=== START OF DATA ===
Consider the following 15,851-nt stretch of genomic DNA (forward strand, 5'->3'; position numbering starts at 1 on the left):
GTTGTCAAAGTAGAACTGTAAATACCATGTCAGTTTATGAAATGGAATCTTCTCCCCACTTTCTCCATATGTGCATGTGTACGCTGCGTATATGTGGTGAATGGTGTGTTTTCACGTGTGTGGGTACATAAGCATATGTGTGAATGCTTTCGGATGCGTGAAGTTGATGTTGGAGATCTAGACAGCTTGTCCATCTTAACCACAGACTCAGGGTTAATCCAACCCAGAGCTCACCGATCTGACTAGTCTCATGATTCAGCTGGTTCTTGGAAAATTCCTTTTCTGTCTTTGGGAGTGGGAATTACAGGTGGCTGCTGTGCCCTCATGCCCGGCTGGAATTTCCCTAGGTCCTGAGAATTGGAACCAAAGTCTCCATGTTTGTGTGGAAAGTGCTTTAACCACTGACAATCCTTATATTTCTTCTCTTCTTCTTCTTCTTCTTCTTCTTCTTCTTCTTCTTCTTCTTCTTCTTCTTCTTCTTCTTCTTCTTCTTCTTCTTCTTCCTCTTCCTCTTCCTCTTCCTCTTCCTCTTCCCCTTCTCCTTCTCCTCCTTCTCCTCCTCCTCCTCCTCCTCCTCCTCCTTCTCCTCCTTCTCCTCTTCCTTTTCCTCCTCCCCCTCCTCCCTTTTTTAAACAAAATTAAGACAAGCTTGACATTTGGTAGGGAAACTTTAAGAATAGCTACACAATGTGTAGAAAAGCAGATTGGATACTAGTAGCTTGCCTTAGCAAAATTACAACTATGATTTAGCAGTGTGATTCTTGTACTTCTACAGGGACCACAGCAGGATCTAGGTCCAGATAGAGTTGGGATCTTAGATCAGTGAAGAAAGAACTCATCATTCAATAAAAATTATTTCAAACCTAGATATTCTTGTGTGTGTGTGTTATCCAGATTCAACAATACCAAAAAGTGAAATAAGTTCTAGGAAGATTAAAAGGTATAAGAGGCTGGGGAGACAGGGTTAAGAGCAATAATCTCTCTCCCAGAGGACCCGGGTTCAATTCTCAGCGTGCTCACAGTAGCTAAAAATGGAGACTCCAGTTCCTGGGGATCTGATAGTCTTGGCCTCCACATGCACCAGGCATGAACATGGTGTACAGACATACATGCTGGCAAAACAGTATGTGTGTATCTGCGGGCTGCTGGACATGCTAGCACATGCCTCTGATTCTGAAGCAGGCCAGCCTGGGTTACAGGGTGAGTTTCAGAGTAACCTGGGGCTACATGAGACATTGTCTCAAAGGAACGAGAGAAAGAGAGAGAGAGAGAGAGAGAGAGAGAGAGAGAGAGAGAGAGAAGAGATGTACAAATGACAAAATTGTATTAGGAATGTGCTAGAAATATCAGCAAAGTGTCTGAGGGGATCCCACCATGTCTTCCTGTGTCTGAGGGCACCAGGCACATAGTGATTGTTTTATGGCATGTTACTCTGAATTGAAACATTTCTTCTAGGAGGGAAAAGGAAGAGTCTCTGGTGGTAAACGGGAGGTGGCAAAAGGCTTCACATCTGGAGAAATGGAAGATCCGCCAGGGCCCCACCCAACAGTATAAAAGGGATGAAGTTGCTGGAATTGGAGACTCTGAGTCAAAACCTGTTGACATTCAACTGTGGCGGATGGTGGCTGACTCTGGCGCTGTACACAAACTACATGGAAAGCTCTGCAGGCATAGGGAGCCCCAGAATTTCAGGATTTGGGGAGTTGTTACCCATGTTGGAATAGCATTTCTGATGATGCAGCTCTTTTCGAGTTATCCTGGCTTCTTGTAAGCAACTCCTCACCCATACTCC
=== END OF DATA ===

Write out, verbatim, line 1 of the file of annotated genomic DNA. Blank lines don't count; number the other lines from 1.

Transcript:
Consider the following 15,851-nt stretch of genomic DNA (forward strand, 5'->3'; position numbering starts at 1 on the left):